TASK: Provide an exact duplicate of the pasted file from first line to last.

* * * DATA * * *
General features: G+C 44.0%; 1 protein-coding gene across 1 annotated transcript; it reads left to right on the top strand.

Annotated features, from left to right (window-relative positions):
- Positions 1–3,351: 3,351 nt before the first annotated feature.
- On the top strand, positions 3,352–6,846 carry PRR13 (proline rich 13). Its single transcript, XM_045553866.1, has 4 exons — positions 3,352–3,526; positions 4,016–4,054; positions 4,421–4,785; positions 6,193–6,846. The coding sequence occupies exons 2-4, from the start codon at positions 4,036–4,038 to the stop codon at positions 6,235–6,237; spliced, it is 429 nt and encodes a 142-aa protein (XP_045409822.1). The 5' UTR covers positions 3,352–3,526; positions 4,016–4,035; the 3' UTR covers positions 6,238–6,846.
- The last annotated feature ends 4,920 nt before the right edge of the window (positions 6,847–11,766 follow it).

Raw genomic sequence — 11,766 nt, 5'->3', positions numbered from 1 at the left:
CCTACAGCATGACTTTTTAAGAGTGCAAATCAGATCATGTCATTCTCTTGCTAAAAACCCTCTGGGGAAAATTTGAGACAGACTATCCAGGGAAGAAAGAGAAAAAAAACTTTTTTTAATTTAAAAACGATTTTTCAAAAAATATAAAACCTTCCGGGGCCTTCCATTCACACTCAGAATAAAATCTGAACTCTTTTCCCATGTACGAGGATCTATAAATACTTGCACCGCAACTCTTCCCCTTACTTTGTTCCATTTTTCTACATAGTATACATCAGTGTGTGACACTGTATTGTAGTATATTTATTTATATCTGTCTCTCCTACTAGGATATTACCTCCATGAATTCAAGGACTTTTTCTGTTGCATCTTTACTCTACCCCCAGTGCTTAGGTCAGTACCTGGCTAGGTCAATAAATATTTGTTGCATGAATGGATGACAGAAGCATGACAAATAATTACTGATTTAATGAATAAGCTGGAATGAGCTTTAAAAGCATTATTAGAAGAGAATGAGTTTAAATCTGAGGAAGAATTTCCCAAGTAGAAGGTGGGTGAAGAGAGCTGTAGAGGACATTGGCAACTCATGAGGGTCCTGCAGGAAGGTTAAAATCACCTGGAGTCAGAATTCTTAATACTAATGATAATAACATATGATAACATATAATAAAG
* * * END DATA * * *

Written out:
General features: G+C 44.0%; 1 protein-coding gene across 1 annotated transcript; it reads left to right on the top strand.

Annotated features, from left to right (window-relative positions):
- Positions 1–3,351: 3,351 nt before the first annotated feature.
- On the top strand, positions 3,352–6,846 carry PRR13 (proline rich 13). Its single transcript, XM_045553866.1, has 4 exons — positions 3,352–3,526; positions 4,016–4,054; positions 4,421–4,785; positions 6,193–6,846. The coding sequence occupies exons 2-4, from the start codon at positions 4,036–4,038 to the stop codon at positions 6,235–6,237; spliced, it is 429 nt and encodes a 142-aa protein (XP_045409822.1). The 5' UTR covers positions 3,352–3,526; positions 4,016–4,035; the 3' UTR covers positions 6,238–6,846.
- The last annotated feature ends 4,920 nt before the right edge of the window (positions 6,847–11,766 follow it).

Raw genomic sequence — 11,766 nt, 5'->3', positions numbered from 1 at the left:
CCTACAGCATGACTTTTTAAGAGTGCAAATCAGATCATGTCATTCTCTTGCTAAAAACCCTCTGGGGAAAATTTGAGACAGACTATCCAGGGAAGAAAGAGAAAAAAAACTTTTTTTAATTTAAAAACGATTTTTCAAAAAATATAAAACCTTCCGGGGCCTTCCATTCACACTCAGAATAAAATCTGAACTCTTTTCCCATGTACGAGGATCTATAAATACTTGCACCGCAACTCTTCCCCTTACTTTGTTCCATTTTTCTACATAGTATACATCAGTGTGTGACACTGTATTGTAGTATATTTATTTATATCTGTCTCTCCTACTAGGATATTACCTCCATGAATTCAAGGACTTTTTCTGTTGCATCTTTACTCTACCCCCAGTGCTTAGGTCAGTACCTGGCTAGGTCAATAAATATTTGTTGCATGAATGGATGACAGAAGCATGACAAATAATTACTGATTTAATGAATAAGCTGGAATGAGCTTTAAAAGCATTATTAGAAGAGAATGAGTTTAAATCTGAGGAAGAATTTCCCAAGTAGAAGGTGGGTGAAGAGAGCTGTAGAGGACATTGGCAACTCATGAGGGTCCTGCAGGAAGGTTAAAATCACCTGGAGTCAGAATTCTTAATACTAATGATAATAACATATGATAACATATAATAAAG